air pressure right across the forecourt taking three cars as hostage. A
bit of TLC and we managed to get enough air in the tanks to release the
In January 1981 I was given a crash course in how to start a frozen
Bedford. In those days we did get proper winters and stubborn Bedfords.
PFX4 was the worst offender I seem to remember, one evening it was
parked on the slope down to the back outside parking. The following
morning it was given a bath of hot water thrown over the windscreen,
ignition on, handbrake off, second gear and hope that it would jump
start before it reached the bottom of the yard otherwise it would have
to be hauled back up for another go. Once we left fellow team mate PFX2
running all night.
the summer it was the opposite, trying to cool them down. One of my
jobs once I was there full time legally was to be there for 7am, wait
at the top of the yard by the fuel forecourt for the radiators to be
filled with neat water before they went off on the school runs and be
ready at the bottom of the yard with the hosepipe to refill them when
and if they
made it back!
A line up in May 1980 with 4725 WW, 4506 UB, SAK 32
901 CDU at the bottom of the yard
235C with Colin's trusty
hose and brush in September 1980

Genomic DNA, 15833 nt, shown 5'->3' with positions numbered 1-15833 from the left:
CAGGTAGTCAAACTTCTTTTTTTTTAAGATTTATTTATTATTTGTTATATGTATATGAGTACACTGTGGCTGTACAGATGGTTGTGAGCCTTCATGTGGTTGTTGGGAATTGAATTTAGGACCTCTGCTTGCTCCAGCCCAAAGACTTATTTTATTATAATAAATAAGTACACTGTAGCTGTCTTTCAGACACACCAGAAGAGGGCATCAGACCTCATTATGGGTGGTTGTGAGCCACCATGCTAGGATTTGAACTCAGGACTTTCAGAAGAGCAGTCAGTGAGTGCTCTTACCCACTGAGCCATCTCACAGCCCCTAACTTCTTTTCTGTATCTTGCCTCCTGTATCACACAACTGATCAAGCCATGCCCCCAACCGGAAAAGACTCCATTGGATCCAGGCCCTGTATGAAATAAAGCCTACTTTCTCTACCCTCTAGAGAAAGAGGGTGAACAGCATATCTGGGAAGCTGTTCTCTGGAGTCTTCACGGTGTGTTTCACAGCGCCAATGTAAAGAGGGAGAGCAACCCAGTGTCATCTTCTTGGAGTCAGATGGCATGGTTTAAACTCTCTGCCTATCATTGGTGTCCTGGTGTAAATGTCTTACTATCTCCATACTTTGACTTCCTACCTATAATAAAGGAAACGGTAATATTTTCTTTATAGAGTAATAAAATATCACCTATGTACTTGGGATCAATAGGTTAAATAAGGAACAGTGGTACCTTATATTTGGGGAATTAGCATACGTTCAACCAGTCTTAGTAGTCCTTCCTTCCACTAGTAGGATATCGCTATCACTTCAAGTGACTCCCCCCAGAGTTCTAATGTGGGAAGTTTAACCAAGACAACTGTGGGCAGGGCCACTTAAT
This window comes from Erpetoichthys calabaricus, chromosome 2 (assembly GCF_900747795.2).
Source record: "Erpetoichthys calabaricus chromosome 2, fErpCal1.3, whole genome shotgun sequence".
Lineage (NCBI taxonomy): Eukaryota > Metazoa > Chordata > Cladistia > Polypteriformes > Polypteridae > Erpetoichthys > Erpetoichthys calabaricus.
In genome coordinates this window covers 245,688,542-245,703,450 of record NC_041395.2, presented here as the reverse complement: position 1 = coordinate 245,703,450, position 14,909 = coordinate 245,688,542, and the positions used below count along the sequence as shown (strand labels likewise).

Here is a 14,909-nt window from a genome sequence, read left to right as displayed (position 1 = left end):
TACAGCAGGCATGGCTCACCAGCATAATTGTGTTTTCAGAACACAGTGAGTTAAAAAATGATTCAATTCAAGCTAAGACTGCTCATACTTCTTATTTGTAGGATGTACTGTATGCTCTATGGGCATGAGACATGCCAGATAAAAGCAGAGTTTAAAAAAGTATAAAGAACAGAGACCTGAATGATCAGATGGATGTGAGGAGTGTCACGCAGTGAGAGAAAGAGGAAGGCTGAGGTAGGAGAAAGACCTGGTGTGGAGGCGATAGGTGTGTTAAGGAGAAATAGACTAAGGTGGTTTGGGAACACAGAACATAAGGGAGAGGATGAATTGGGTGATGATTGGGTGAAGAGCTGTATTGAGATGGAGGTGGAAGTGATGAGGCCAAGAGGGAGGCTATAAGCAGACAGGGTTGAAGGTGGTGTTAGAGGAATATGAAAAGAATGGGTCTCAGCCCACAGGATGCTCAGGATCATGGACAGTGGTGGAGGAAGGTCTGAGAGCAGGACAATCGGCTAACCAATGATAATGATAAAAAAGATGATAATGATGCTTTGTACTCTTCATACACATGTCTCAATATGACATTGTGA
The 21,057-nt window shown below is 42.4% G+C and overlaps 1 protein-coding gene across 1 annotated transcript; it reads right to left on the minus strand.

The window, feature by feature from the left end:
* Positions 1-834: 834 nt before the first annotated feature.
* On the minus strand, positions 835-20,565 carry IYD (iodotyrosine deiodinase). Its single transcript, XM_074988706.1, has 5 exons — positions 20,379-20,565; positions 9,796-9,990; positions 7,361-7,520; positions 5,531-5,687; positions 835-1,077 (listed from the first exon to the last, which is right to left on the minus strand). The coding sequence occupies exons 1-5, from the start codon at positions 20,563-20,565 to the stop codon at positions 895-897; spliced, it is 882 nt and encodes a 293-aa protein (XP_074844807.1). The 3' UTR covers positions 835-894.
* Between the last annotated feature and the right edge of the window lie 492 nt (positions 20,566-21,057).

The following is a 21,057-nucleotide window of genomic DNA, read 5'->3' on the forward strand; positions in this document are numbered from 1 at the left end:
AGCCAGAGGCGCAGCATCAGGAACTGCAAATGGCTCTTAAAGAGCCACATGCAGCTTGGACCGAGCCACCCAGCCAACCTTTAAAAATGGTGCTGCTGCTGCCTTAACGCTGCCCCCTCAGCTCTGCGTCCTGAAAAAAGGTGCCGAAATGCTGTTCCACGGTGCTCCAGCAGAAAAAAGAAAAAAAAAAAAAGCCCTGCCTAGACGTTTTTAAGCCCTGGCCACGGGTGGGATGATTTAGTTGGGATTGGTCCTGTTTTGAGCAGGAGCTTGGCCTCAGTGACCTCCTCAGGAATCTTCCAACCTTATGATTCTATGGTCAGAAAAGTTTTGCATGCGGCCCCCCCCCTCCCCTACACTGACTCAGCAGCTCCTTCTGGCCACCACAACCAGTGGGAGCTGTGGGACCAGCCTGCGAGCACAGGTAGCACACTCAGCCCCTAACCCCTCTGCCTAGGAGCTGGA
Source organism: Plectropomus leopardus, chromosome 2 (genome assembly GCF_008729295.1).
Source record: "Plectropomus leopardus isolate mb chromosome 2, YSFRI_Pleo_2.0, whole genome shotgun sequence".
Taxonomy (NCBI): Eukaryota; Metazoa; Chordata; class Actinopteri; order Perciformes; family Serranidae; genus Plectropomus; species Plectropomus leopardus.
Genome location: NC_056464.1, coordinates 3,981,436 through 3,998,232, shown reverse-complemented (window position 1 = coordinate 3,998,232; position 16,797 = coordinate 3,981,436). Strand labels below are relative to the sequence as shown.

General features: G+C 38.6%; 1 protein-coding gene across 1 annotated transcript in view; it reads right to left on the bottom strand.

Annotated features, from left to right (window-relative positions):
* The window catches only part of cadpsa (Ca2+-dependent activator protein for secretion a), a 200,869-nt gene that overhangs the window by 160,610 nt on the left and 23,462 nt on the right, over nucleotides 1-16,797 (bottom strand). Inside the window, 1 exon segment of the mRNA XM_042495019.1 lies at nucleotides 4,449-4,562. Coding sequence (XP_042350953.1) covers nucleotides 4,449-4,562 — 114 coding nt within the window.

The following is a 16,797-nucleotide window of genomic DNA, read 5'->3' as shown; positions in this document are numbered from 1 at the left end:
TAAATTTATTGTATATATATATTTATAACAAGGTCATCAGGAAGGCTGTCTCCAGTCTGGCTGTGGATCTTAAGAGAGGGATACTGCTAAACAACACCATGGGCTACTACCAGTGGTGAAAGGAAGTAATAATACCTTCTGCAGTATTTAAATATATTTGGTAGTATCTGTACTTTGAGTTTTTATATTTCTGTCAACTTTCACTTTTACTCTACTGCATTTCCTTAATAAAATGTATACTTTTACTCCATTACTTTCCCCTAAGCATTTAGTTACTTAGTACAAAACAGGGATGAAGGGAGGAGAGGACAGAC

442P on the refueling bay in
June 1981 shortly after a repaint
|On one hot day in 1981 MTK328 came onto the wash bay steaming like
nothing on earth. I damped a cloth and with Mike Alford's guidance was
given training how to remove a Bedford 's radiator cap just in case it
may blow up. It was that hot that I could just manage to push the cap
down to unscrew it a bit of the way, so we used the handle of my broom
to unscrew it by knocking it off, I remember him saying to me 'it may
pop off quickly so keep your eye on it'. After a few more arms length
taps we looked at each other and made the executive decision to give
one last firm tap. To say it popped off was a bit of an understatement,
it was more like a gunshot as this cap launched itself into space, we
never saw it fly, we never heard it land, and we never saw it again. I
always wondered where it landed, we simply laughed about it,
the radiator with cold water (imagine doing that today with a Volvo)
and parked her up, we didn't even replace the cap. we ran it all summer
without one - and it kept going.
On another occasion we were visited by a Blandford coach and driver.
DTO16C was called in to assist a school run, when it came back the
driver tracked me down and asked if I could give the inside a mop over
as he was going out on a private hire. So not a problem, I thought a
brush out first then a mop out while he had a coffee, as I opend the
door the smell hit me, one of the school kids had been sick, and I had
to find it. The only way to shift this was a few bucketfuls of water
and disinfectant thrown on the floor (no carpets in those days), open